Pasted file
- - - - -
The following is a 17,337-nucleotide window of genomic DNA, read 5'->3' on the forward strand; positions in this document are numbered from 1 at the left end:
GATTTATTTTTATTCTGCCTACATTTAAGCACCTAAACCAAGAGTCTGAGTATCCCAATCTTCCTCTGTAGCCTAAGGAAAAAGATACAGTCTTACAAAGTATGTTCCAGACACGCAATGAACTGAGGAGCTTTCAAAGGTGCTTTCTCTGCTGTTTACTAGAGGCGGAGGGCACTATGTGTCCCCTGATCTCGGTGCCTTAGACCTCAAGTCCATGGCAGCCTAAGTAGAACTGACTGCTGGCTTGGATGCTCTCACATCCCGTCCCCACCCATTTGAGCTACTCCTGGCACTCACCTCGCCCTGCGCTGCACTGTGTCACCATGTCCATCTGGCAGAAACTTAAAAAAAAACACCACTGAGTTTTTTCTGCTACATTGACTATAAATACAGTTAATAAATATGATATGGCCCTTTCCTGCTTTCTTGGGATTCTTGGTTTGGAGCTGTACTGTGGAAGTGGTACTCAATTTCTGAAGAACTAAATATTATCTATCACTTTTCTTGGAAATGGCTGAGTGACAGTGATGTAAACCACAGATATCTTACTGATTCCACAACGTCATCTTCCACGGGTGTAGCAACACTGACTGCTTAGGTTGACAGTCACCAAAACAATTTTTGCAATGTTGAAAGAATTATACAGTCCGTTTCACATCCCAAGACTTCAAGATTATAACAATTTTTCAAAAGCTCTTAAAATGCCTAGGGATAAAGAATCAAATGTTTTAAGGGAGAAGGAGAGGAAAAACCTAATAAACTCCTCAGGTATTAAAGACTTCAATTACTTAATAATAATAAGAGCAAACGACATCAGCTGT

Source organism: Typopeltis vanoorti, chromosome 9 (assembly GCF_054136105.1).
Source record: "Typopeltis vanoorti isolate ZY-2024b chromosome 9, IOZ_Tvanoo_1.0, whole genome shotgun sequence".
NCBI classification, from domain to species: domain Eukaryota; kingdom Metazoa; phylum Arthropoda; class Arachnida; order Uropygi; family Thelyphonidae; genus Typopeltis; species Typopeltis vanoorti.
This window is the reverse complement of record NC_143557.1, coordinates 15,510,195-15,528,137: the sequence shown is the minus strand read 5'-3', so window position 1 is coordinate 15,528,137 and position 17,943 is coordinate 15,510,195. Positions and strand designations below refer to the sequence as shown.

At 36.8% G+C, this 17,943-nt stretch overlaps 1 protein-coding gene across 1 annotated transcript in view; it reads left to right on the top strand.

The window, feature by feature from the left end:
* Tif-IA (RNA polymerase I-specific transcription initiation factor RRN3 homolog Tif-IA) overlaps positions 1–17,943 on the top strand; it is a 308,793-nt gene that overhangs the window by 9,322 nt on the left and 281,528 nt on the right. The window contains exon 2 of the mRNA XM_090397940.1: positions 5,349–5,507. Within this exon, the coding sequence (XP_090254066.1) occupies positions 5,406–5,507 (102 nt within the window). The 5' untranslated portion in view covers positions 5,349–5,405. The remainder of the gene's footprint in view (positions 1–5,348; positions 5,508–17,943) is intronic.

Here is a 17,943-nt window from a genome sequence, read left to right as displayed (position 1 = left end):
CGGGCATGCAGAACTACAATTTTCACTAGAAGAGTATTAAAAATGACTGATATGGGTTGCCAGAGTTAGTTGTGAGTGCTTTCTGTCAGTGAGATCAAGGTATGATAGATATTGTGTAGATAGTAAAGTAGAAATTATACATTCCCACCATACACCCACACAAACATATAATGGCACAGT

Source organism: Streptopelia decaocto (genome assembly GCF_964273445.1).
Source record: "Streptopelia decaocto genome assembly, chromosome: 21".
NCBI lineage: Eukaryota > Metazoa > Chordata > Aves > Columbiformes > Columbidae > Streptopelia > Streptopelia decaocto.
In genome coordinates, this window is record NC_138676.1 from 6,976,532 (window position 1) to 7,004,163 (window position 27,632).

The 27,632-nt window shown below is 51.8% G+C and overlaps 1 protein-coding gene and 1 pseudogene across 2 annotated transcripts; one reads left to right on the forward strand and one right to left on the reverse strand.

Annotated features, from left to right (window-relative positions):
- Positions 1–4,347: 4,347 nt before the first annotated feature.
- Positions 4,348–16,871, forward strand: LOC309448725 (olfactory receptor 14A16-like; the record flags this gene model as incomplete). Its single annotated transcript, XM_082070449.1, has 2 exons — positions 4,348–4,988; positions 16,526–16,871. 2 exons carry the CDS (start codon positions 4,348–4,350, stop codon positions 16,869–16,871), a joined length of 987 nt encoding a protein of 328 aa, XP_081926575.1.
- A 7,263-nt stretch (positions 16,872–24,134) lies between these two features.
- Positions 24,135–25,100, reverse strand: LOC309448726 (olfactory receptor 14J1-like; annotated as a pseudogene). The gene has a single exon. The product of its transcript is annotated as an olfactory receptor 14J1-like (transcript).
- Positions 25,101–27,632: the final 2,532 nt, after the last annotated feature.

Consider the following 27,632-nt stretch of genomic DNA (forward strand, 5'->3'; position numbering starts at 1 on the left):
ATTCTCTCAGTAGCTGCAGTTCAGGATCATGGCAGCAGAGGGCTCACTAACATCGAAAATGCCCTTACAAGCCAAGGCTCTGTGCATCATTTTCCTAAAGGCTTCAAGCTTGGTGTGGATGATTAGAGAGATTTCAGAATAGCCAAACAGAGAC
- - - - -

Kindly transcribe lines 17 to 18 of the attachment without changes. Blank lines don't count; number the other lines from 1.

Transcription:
Annotated features, from left to right (window-relative positions):
- Positions 1–4,347: 4,347 nt before the first annotated feature.